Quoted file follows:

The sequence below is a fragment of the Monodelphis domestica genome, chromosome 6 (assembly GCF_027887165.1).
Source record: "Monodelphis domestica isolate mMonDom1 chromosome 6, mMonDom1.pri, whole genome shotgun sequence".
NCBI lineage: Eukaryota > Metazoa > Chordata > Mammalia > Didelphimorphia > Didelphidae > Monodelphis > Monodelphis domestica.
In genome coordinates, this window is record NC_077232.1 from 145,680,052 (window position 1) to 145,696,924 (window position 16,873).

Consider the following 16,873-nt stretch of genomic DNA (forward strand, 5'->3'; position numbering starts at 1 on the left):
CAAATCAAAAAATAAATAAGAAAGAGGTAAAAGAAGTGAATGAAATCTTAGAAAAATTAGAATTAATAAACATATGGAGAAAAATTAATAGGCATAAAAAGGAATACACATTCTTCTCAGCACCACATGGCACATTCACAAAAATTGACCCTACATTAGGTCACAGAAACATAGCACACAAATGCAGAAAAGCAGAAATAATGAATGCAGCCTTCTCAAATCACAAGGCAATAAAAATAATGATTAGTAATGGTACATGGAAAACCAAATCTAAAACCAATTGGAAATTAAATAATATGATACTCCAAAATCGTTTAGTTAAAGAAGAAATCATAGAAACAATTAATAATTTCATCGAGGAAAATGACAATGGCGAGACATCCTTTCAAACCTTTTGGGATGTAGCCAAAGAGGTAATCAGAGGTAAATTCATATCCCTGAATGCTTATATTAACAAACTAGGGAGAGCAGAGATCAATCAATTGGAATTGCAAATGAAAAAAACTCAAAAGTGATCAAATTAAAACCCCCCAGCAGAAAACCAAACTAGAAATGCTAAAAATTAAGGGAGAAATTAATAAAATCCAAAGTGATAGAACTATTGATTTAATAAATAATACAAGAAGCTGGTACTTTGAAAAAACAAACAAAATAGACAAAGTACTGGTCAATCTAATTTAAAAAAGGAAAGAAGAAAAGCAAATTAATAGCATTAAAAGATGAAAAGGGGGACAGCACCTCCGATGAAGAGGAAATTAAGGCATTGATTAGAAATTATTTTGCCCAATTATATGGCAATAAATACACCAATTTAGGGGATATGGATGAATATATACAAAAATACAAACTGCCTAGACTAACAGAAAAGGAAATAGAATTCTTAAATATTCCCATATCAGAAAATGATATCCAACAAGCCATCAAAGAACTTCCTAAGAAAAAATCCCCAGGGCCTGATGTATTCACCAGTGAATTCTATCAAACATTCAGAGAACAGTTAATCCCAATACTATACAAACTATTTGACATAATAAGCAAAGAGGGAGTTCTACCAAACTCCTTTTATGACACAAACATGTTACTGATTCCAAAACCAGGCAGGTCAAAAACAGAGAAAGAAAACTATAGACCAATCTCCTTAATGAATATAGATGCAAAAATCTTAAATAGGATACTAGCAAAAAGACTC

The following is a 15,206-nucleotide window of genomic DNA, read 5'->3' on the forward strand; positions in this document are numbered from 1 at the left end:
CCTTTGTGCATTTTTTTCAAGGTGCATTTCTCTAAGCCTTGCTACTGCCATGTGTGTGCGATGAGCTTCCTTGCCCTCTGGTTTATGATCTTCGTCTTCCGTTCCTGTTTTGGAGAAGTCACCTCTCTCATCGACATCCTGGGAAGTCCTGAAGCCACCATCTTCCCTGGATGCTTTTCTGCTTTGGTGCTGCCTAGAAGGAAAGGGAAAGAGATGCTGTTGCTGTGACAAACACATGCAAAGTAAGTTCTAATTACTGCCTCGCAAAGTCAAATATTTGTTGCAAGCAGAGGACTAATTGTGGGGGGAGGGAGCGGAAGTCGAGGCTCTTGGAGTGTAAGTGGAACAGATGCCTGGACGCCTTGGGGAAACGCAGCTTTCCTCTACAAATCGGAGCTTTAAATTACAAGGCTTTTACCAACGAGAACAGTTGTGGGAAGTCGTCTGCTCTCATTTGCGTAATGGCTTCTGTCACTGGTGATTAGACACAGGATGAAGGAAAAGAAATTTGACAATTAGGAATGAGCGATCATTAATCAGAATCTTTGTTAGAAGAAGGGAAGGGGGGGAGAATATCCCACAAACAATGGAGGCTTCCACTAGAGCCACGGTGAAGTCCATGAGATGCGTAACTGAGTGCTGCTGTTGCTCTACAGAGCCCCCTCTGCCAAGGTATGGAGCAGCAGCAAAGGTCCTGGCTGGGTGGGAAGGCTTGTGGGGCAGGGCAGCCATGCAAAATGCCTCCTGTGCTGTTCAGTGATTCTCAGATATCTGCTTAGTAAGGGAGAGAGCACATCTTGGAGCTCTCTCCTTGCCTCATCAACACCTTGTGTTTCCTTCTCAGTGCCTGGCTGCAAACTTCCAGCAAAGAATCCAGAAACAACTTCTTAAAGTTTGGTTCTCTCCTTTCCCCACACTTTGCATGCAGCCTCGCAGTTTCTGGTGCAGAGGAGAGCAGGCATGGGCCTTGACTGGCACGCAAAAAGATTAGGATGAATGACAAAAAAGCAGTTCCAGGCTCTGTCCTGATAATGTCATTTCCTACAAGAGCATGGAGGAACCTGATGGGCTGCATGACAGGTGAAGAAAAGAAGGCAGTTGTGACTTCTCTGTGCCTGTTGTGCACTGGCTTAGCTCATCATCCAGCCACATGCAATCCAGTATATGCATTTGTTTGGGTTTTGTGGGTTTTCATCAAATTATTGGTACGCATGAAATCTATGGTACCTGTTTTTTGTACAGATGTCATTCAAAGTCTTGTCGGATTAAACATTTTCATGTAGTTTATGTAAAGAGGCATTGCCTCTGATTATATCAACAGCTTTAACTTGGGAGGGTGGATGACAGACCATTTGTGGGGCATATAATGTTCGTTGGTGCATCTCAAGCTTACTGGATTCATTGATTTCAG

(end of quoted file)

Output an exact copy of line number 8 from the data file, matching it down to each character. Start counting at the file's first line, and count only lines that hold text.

CCTTTGTGCATTTTTTTCAAGGTGCATTTCTCTAAGCCTTGCTACTGCCATGTGTGTGCGATGAGCTTCCTTGCCCTCTGGTTTATGATCTTCGTCTTCCGTTCCTGTTTTGGAGAAGTCACCTCTCTCATCGACATCCTGGGAAGTCCTGAAGCCACCATCTTCCCTGGATGCTTTTCTGCTTTGGTGCTGCCTAGAAGGAAAGGGAAAGAGATGCTGTTGCTGTGACAAACACATGCAAAGTAAGTTCTAATTACTGCCTCGCAAAGTCAAATATTTGTTGCAAGCAGAGGACTAATTGTGGGGGGAGGGAGCGGAAGTCGAGGCTCTTGGAGTGTAAGTGGAACAGATGCCTGGACGCCTTGGGGAAACGCAGCTTTCCTCTACAAATCGGAGCTTTAAATTACAAGGCTTTTACCAACGAGAACAGTTGTGGGAAGTCGTCTGCTCTCATTTGCGTAATGGCTTCTGTCACTGGTGATTAGACACAGGATGAAGGAAAAGAAATTTGACAATTAGGAATGAGCGATCATTAATCAGAATCTTTGTTAGAAGAAGGGAAGGGGGGGAGAATATCCCACAAACAATGGAGGCTTCCACTAGAGCCACGGTGAAGTCCATGAGATGCGTAACTGAGTGCTGCTGTTGCTCTACAGAGCCCCCTCTGCCAAGGTATGGAGCAGCAGCAAAGGTCCTGGCTGGGTGGGAAGGCTTGTGGGGCAGGGCAGCCATGCAAAATGCCTCCTGTGCTGTTCAGTGATTCTCAGATATCTGCTTAGTAAGGGAGAGAGCACATCTTGGAGCTCTCTCCTTGCCTCATCAACACCTTGTGTTTCCTTCTCAGTGCCTGGCTGCAAACTTCCAGCAAAGAATCCAGAAACAACTTCTTAAAGTTTGGTTCTCTCCTTTCCCCACACTTTGCATGCAGCCTCGCAGTTTCTGGTGCAGAGGAGAGCAGGCATGGGCCTTGACTGGCACGCAAAAAGATTAGGATGAATGACAAAAAAGCAGTTCCAGGCTCTGTCCTGATAATGTCATTTCCTACAAGAGCATGGAGGAACCTGATGGGCTGCATGACAGGTGAAGAAAAGAAGGCAGTTGTGACTTCTCTGTGCCTGTTGTGCACTGGCTTAGCTCATCATCCAGCCACATGCAATCCAGTATATGCATTTGTTTGGGTTTTGTGGGTTTTCATCAAATTATTGGTACGCATGAAATCTATGGTACCTGTTTTTTGTACAGATGTCATTCAAAGTCTTGTCGGATTAAACATTTTCATGTAGTTTATGTAAAGAGGCATTGCCTCTGATTATATCAACAGCTTTAACTTGGGAGGGTGGATGACAGACCATTTGTGGGGCATATAATGTTCGTTGGTGCATCTCAAGCTTACTGGATTCATTGATTTCAG